ESTATE AND GIFT TAX ALERT

To Our Friends and Colleagues:

On December 17, 2010, President Obama signed The Tax Relief, Unemployment Insurance Reauthorization and Job Creation Act of 2010 (the "Act").  In addition to extending President Bush's income tax cuts, the Act addresses the Estate, Gift and Generation-Skipping Transfer ("GST") tax laws for 2010, 2011 and 2012.  The purpose of this letter is to provide a summary of the Estate, Gift and GST tax provisions in the Act, and to offer our insight into the opportunities and pitfalls that they create.

 

THE FEDERAL ESTATE TAX

Under prior law, the federal estate tax did not apply for 2010 but was to be revived in 2011 with a $1,000,000 exemption and a top tax rate of 55%.  Under the Act, however, the estate tax is once again applicable for persons dying in 2010 and beyond. However, the exemption amount is set at $5,000,000 and the top estate tax rate is 35%. The $5,000,000 exemption amount will be indexed for inflation in 2012.  Absent further legislation, in 2013 the exemption amount will be reduced to $1,000,000 and the top tax rate will once again be 55%.

The 2010 repeal of the federal estate tax was accompanied by a change in the income tax basis rules.  Specifically, the "step-up" in basis to date-of-death fair market value was eliminated on amounts in excess of $1,300,000 ($4,300,000 on bequests to spouses).  Therefore, although no federal estate tax was to be imposed by the federal government, inherited assets with capital gains in excess of $1,300,000 ($4,300,000 for assets passing to spouses) were to be subject to capital gains tax upon their subsequent sale since the beneficiaries of a decedent's assets were to assume a modified carryover basis (i.e., the basis the decedent had in the assets plus the limited "step-up" discussed above).  Under the Act, however, because the estate tax is revived, so too are the former "step-up" rules, so that all of the estate's assets receive a full "step-up" (or "step-down") in cost basis to the value of such assets at the decedent's death.

The Act provides a special election for the executors of estates of decedents dying in 2010. Specifically, the decedent's executor can "opt out" of the estate tax, meaning that no estate tax would be due for 2010 (even if the value of the estate exceeds $5,000,000), and the estate would be subject to the 2010 rules as if the Act had not been implemented. For example, estates of decedents whose estates are well in excess of $5,000,000 may wish to opt out of the estate tax and forego the full cost basis "step-up" because the overall tax that would be due on the recognition of gain at a later date would be less than the estate tax that would be due on the decedent's death. Conversely, the executor of a single individual who dies with an estate of $4,000,000 and which has $2,000,000 of built-in gains (which is in excess of the available $1,300,000 adjustment amount) may decide not to make the election so that the estate would be subject to estate tax; in this instance, however, the total estate is less than the exemption amount, so no estate taxes would be due, and all assets would receive the cost basis "step-up," thereby eliminating the $2,000,000 of built-in gains.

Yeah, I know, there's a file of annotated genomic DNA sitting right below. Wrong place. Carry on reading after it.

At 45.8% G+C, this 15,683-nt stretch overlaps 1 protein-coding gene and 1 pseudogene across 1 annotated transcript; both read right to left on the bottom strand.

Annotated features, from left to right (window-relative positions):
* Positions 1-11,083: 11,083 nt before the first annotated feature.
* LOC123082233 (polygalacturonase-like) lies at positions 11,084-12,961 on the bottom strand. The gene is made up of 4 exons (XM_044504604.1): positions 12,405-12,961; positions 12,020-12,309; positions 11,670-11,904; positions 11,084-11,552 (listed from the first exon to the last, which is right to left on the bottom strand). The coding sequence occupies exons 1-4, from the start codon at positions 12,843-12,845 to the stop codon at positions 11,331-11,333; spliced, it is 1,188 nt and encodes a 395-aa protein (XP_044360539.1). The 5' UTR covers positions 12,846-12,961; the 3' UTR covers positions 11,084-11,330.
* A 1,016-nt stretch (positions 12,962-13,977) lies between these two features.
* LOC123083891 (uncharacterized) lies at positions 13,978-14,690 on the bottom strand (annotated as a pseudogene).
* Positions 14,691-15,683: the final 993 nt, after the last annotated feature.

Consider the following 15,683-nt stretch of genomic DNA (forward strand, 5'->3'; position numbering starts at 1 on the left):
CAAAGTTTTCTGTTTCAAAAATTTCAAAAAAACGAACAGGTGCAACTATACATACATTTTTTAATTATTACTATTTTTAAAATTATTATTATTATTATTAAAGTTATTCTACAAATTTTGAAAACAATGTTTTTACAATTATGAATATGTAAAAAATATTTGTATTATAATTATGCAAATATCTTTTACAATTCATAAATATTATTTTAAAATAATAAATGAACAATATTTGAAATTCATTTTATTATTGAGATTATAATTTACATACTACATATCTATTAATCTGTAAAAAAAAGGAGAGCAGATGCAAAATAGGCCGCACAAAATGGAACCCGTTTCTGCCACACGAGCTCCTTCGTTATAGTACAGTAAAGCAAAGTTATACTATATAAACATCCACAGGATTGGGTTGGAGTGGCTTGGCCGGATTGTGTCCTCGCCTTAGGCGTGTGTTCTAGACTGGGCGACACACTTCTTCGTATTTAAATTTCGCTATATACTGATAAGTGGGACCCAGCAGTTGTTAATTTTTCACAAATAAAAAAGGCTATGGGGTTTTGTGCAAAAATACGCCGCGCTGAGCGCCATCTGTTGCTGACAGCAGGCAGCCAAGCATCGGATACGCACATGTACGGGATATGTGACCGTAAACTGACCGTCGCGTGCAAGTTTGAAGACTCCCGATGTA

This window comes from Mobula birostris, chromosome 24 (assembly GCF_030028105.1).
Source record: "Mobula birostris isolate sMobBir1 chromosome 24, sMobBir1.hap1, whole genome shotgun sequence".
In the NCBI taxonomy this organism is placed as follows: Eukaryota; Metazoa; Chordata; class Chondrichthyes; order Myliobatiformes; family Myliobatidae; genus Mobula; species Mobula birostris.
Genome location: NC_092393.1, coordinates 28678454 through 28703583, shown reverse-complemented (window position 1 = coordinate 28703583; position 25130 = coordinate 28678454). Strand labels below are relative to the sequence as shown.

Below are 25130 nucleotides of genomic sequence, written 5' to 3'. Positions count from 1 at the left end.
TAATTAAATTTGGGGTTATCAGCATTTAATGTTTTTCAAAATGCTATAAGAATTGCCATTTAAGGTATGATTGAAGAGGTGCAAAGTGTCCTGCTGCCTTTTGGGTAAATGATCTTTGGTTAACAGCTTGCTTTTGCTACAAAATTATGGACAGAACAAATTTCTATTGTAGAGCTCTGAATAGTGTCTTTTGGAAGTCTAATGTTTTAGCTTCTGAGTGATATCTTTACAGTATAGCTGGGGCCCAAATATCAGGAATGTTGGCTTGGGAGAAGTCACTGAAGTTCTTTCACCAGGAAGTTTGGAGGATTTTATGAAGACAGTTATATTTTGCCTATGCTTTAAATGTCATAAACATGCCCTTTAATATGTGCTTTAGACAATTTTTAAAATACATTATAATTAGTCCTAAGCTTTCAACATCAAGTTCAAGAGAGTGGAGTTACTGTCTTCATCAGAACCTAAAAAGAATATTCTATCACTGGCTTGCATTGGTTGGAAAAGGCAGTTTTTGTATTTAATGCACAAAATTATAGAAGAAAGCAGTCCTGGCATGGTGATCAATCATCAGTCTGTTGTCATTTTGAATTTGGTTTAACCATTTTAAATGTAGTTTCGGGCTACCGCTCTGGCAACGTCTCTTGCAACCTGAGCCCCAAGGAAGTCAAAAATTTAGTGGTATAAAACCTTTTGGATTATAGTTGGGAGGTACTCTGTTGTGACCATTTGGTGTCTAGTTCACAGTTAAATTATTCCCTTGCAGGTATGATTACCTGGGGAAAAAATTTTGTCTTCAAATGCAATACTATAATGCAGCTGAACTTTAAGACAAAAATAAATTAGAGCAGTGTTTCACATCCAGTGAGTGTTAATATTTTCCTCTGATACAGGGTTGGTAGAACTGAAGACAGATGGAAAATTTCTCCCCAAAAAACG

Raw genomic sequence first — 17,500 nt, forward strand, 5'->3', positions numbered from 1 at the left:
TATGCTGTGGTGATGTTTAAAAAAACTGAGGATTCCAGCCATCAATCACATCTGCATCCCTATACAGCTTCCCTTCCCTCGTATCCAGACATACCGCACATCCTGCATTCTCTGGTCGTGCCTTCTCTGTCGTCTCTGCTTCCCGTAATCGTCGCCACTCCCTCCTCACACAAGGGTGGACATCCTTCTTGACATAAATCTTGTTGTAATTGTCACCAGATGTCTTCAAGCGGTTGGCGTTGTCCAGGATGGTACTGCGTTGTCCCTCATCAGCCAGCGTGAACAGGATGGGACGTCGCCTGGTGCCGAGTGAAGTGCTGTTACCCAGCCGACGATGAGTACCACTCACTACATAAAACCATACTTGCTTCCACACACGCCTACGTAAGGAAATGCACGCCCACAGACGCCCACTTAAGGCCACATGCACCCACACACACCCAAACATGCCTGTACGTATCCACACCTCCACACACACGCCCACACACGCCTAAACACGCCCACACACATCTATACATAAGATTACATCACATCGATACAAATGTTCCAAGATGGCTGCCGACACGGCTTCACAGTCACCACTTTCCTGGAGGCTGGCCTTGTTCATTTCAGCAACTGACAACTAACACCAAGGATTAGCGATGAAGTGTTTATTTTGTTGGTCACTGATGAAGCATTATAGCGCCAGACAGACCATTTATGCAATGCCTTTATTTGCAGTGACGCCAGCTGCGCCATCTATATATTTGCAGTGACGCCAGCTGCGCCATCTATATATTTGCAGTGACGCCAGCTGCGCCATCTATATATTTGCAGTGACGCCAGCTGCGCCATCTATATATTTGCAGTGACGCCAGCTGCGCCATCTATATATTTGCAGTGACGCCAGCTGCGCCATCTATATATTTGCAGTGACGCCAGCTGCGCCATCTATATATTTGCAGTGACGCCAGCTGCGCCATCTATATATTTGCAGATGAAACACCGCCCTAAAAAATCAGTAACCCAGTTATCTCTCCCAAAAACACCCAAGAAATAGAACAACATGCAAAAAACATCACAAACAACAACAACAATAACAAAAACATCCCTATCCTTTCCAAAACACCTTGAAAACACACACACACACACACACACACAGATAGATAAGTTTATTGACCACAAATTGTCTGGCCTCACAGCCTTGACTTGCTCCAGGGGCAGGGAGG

As of now, it is not known how the "opt-out" election will be made. The Internal Revenue Service (the "IRS") will likely publish rules and forms guiding taxpayers on the election in the near future.  Finally, estate tax returns for estates of decedents dying in 2010 will be due by the later of 9 months after the decedent's date of death or 9 months after the Act is enacted (September 19, 2011).

The Act also introduces, for the first time, the concept of "portability".  By way of background, under prior law, if an individual died and failed to utilize all of his or her gift and estate tax exemption, this exemption was forever lost.  Under the Act, a surviving spouse will be able to utilize the unused exemption of his or her deceased spouse if the deceased spouse dies after 2010.  This means that, with respect to a married couple, if, in 2011, the husband dies and does not fully use his estate tax exemption, the unused exemption is then available to the wife, so that when she dies, her estate plan can use both her estate tax exemption and her late husband's unused estate tax exemption. 

Portability must be affirmatively elected, meaning that the deceased spouse's executor will be required to indicate the election on the deceased spouse's estate tax return, signifying that the surviving spouse may utilize the deceased spouse's unused estate tax exemption.  This means that the deceased spouse's estate will need to file an estate tax return regardless of the value of the estate. We suspect the IRS will issue a simplified estate tax return for this purpose but no such return is available as of the date of this letter.

 

THE FEDERAL GIFT TAX

Under prior law, each individual had a lifetime exemption from the Federal gift tax of $1,000,000.  This meant that an individual could make taxable gifts of up to $1,000,000, in the aggregate, during his or her life before having to pay any gift tax.  In addition, an individual could gift up to $13,000 per year to any other person ($26,000 in the case of a married couple) free from any gift tax and could make unlimited transfers for medical expenses and tuition for education without any gift tax consequences if the transfers are made directly to the health care provider and/or educational institutions.